“This is not a brewery that happens to serve food; it’s a restaurant that happens to make their own beer,” Carnes said. “(Coudouy) doesn’t brew the beer for outside sales; he brews it for his customers and his customers only because he’s a French chef — he had his own restaurant in New York City for a long time, he worked at the Hyatt for 12 years, he had a TV show. You have a French master chef that owns and runs a brewery.”

For that reason, one of the first conversations between the chef and the brewer revolved around choosing beer profiles that were versatile enough to pair with multiple dishes.

“I told him because we are a restaurant brewery, we have to be careful not to be too exotic on the flavor of the beer,” Coudouy said. “Stick with the classical type of beer. That’s how we work.

“There is always a pairing with the food. If you do a coconut beer or something a little bit more crazy flavor, it’s going to be difficult to find a pairing with the food.”

The two eventually agreed upon four year-round styles — two lagers, a red and a pale ale — supported by an IPA of the moment and rotating seasonal selections. One of those main-rail brews is the Great Sex Honey Lager, a reinterpretation of a popular ale that had been on hiatus for a few years.

“We changed that from an ale to a lager,” Atencio said of the beer, which has been the brewery’s No. 1 seller since it was reintroduced in December. “I think that particular beer’s popularity comes from it being smooth, easy going, just enough alcohol to get into a little bit of trouble. That goes down smooth with just about any dish.”

Other mainstays are the citrus-hopped Vail Tail Pale Ale, the French-inspired, medium-bodied Fonce Rouge Red Ale and the Beaver Logger, which Atencio said is “a fantastic beer for somebody who is just getting into the craft beer experience.”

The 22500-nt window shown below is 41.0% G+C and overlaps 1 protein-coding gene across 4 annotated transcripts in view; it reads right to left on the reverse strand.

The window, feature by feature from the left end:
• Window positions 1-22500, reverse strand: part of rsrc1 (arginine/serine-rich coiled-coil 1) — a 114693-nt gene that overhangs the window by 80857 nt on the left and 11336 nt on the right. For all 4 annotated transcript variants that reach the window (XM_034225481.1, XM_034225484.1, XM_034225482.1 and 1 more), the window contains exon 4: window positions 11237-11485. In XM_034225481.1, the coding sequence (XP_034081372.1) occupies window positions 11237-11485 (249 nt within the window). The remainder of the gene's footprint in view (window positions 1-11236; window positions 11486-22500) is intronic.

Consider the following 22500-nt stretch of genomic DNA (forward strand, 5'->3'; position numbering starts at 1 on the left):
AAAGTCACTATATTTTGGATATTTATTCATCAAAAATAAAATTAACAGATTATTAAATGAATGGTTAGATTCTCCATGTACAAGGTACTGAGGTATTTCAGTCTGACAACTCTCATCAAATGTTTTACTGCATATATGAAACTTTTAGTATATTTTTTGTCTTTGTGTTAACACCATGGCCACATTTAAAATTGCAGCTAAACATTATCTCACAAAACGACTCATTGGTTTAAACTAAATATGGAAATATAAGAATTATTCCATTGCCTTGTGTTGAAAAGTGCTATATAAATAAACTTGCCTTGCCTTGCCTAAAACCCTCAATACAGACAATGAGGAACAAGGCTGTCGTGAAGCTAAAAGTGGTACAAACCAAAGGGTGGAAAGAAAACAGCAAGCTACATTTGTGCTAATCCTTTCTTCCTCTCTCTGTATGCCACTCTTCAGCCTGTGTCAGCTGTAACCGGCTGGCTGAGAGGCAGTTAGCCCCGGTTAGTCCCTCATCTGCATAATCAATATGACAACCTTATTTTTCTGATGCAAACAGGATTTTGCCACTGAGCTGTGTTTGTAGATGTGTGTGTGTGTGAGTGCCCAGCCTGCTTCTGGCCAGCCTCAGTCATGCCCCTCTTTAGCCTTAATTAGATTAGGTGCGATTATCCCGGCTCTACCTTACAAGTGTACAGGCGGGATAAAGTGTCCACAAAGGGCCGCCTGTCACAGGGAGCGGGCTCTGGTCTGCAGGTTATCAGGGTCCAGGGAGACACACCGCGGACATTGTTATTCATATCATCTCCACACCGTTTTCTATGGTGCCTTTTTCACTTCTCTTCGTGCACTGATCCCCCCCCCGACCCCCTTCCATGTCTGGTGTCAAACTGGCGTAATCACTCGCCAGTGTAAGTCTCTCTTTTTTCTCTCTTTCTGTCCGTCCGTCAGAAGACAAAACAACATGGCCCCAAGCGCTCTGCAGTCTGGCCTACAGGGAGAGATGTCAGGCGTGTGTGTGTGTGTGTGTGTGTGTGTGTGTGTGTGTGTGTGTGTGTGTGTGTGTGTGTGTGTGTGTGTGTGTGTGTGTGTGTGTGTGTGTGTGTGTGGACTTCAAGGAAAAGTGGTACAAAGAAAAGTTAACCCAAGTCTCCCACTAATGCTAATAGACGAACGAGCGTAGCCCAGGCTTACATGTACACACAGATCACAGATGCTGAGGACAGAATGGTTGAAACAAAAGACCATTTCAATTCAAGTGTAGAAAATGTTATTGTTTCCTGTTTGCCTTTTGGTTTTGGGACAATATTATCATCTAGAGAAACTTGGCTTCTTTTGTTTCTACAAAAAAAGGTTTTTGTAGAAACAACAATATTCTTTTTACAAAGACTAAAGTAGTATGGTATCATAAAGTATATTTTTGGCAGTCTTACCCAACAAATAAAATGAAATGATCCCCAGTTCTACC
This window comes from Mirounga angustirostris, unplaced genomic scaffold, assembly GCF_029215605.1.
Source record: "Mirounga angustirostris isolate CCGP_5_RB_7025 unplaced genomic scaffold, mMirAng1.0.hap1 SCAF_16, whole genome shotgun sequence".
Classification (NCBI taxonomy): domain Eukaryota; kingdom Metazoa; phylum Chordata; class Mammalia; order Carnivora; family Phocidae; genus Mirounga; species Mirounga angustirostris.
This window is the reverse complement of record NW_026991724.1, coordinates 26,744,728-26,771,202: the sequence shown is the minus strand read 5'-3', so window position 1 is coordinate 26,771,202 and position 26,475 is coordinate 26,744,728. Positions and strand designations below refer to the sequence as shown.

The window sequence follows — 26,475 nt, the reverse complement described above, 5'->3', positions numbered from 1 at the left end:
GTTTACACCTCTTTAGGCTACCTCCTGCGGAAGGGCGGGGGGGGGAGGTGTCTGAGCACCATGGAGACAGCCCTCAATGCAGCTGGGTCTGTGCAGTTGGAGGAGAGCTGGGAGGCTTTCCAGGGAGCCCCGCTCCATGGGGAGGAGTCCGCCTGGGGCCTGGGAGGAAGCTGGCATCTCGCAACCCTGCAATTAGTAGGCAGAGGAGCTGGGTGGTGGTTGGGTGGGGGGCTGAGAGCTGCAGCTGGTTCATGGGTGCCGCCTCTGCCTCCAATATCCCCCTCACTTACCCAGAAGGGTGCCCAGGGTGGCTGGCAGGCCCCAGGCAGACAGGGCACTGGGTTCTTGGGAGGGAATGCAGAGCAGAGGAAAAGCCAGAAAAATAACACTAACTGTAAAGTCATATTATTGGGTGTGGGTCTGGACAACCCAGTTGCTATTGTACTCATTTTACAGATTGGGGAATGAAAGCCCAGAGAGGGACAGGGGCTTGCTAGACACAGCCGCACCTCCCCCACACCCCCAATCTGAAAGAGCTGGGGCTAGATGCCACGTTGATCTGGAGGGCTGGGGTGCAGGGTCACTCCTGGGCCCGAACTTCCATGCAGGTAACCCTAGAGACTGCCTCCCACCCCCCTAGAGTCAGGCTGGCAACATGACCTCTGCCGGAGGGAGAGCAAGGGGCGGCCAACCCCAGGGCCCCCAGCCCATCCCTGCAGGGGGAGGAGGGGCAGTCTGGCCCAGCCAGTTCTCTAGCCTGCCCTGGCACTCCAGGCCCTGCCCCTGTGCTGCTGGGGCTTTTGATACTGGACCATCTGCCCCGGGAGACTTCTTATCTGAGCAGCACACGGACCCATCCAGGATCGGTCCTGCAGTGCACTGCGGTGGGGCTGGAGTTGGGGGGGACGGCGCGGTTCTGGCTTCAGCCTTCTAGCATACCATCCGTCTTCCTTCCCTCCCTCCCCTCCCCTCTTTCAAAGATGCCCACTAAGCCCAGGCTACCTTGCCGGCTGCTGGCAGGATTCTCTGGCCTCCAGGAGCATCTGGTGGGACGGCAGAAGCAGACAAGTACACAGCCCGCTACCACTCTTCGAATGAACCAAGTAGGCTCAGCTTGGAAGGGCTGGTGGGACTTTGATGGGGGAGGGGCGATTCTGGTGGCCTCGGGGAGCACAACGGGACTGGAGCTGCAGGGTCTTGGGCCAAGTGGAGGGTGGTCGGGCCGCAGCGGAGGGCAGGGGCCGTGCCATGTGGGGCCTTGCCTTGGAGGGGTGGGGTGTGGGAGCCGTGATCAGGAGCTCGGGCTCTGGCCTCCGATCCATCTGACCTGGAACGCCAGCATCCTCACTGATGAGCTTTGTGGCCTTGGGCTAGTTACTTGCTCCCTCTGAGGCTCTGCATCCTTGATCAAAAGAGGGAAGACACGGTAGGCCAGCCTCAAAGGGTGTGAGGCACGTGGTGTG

“Then we do an IPA,” Coudouy said. “We always have an IPA, but a different style of IPA. Then we’re going to do a saison, a stout, a porter — we try to have a little bit of every beer category.”

Constant evolution

Whether it’s darker styles for winter, such as malty stouts and porters, a new orange-peel hefeweizen for sipping on the patio in summer or the Oktoberfest-style beer Atencio will begin brewing at the end of July, the flavors at Gore Range Brewery are constantly evolving.

The brewer compared his job to that of a chef introducing new dishes, with excitement coming from each new pint he’s able to coax from the brewhouse and the anticipation of introducing those beers to the public.

“Given the opportunity to learn this system, to experience a couple of failures, to learn from the mistakes that we seem to make on occasion, has brought us to a point that I feel very confident with the beers we’re producing,” Atencio said.

“This is a brewpub and it’s a brewpub that has a strong following, and people that know what they like, and once they find that groove, then it’s hopefully something people who are passing through can come and experience for themselves and appreciate.”